Sometimes we experience incompleteness in our theological understanding.  The women have experienced the empty tomb and they’ve heard the message of the resurrection, but they don’t know how to process this information or make sense of it – they’re dazed and unsure what to do or think.  That’s not a bad picture of Christian life; Christians pray instinctively, not because they’ve thought it through beforehand and can answer all the questions one might have about prayer.  We pray in response to God’s Spirit prompting us, but often we don’t know why or how, or have a clue about how God might respond or what the outcome might be.  But that very incompleteness invites us to trust.  Precisely because we don’t have all the answers, precisely because we sense the presence of the risen Lord only occasionally and incompletely, precisely because we’re not sure whether he’s really there, we are invited into a deeper trust in the Holy Spirit, the Spirit by whom Jesus was raised, but also the Spirit of fulfilment and completion, the Spirit of the now and the not yet of God’s Kingdom, the Spirit who brings God’s future into our present.  So as we place ourselves and our own needs and weaknesses into his hands, we are empowered to improvise the missing last scene.  The women ran away, afraid. But the story didn’t end there.  Initially they told no-one.  But we remember them as the first apostles, the first witnesses of the resurrection, entrusted with telling others about it.

So we are called to face an uncertain future trusting in the promise that Christ is risen, and in the sense that our own emptiness points towards something more, something fuller and deeper.  We stand alongside the Marys and Salome and live with the same questions which confronted them.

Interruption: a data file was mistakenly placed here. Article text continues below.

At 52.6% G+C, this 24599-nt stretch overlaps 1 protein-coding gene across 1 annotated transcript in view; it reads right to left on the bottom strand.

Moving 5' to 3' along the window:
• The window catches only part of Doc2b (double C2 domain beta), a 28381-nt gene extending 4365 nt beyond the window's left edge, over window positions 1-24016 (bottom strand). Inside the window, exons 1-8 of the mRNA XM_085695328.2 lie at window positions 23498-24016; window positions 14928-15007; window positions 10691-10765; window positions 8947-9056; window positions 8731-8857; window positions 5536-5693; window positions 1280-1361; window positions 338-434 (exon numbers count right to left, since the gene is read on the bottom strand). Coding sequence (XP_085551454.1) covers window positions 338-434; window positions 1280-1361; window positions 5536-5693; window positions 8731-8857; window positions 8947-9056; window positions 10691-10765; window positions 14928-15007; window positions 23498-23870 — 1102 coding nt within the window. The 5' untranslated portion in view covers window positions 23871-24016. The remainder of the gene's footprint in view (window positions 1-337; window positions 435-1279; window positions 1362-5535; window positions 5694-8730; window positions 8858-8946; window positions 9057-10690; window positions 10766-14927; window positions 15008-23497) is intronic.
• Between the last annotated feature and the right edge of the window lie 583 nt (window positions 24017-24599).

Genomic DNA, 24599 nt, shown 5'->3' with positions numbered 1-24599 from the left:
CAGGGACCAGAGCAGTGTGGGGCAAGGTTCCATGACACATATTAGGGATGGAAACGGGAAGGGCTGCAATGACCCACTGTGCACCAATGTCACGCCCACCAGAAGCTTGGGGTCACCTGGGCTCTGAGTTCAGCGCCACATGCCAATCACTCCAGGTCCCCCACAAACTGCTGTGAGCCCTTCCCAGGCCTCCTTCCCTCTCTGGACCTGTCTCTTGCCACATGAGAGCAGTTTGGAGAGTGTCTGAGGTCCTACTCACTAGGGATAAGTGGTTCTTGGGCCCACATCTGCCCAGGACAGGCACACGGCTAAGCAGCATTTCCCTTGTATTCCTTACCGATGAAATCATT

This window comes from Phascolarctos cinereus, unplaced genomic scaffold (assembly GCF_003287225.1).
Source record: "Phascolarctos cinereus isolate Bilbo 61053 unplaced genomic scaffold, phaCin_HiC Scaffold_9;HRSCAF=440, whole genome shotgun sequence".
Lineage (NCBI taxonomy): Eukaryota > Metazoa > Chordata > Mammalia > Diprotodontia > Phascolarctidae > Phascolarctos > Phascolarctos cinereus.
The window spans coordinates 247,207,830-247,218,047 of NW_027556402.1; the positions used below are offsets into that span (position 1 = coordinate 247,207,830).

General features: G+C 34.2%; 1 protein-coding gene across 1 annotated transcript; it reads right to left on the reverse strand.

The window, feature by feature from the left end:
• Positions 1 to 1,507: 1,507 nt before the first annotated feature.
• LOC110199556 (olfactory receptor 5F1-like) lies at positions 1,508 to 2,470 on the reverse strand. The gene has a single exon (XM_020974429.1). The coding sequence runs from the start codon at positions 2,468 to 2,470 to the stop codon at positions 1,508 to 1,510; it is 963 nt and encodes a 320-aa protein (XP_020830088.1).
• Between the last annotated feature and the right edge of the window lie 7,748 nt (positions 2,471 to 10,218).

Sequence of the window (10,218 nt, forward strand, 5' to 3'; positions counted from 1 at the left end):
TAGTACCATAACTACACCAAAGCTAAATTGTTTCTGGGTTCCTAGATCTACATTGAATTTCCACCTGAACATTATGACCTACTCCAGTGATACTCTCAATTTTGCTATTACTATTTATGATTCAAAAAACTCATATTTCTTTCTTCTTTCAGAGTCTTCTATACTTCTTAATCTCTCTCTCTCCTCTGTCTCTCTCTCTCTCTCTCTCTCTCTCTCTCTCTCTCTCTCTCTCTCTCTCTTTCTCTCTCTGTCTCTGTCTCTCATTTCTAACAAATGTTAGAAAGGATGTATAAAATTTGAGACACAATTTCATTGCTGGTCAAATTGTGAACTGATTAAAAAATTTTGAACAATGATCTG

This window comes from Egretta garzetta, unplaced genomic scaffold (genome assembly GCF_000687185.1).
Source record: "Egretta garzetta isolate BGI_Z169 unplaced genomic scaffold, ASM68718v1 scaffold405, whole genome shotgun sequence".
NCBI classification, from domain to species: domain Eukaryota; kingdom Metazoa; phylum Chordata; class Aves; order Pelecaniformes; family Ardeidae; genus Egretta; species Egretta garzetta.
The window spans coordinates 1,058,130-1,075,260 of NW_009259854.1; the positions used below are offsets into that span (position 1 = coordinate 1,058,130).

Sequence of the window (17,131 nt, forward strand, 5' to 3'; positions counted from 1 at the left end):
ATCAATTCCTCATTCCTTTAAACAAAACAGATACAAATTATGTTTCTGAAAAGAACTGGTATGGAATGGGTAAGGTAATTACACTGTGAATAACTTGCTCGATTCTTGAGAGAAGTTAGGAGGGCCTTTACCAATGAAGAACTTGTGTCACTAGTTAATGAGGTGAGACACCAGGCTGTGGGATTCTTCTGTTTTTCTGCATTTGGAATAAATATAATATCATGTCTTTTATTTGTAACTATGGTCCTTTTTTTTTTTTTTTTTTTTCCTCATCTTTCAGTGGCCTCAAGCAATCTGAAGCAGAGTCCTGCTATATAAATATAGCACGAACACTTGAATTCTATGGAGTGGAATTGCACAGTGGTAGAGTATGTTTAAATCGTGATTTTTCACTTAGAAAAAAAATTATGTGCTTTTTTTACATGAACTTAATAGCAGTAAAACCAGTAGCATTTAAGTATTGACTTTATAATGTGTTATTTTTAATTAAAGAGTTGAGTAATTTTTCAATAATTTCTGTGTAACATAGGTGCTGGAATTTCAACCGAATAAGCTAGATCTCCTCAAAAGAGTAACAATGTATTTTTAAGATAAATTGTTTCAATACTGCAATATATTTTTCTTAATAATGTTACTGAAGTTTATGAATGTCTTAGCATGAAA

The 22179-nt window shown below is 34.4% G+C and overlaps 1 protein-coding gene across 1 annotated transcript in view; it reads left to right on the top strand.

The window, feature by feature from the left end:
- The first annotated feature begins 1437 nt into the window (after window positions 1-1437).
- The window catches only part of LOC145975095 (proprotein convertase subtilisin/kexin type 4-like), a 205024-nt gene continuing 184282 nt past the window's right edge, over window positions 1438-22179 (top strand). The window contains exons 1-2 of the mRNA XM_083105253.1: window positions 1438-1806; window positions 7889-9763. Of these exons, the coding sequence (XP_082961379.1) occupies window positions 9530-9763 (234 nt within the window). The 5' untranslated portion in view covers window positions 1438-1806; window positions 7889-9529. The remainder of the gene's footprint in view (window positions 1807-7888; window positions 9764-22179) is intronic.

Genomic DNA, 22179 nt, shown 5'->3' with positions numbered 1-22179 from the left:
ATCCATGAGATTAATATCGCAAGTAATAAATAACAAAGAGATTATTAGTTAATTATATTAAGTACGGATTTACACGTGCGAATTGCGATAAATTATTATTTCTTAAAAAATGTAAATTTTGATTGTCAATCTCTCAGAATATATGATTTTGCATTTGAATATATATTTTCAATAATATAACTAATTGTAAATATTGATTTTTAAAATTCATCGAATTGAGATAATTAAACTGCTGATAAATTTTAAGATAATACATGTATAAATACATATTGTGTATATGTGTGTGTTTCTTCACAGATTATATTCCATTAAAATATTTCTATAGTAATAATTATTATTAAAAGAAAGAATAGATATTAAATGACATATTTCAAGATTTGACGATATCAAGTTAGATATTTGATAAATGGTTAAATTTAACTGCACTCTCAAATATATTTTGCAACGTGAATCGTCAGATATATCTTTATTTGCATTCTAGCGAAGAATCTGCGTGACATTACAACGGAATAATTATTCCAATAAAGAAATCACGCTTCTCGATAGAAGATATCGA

• Where is Jesus going ahead of you and waiting to meet you?
  • Where is Jesus calling you to meet him?  In this person or in that situation?  Is he there, waiting for you to look in the right direction?
  • Who is Jesus asking us to speak to, and to tell of the new life he offers?
  • What tasks does he have for you and me, tasks we can accomplish because he  goes both ahead of us and alongside us?

The ambiguity and incompleteness of Mark’s Gospel needn’t be a problem.  It can deepen our trust, draw us closer to the Lord, and help us to grow into a greater God-given sense of freedom and responsibility, as he entrusts us with making the good news of the resurrection known in our own situations, in our own way.  He takes us seriously.  He’s entrusted us with his story.  He waits for us to catch up with him.  And as we follow, so the light of his glory dawns.

Jonathan Baker, Canon Missioner, Peterborough Cathedral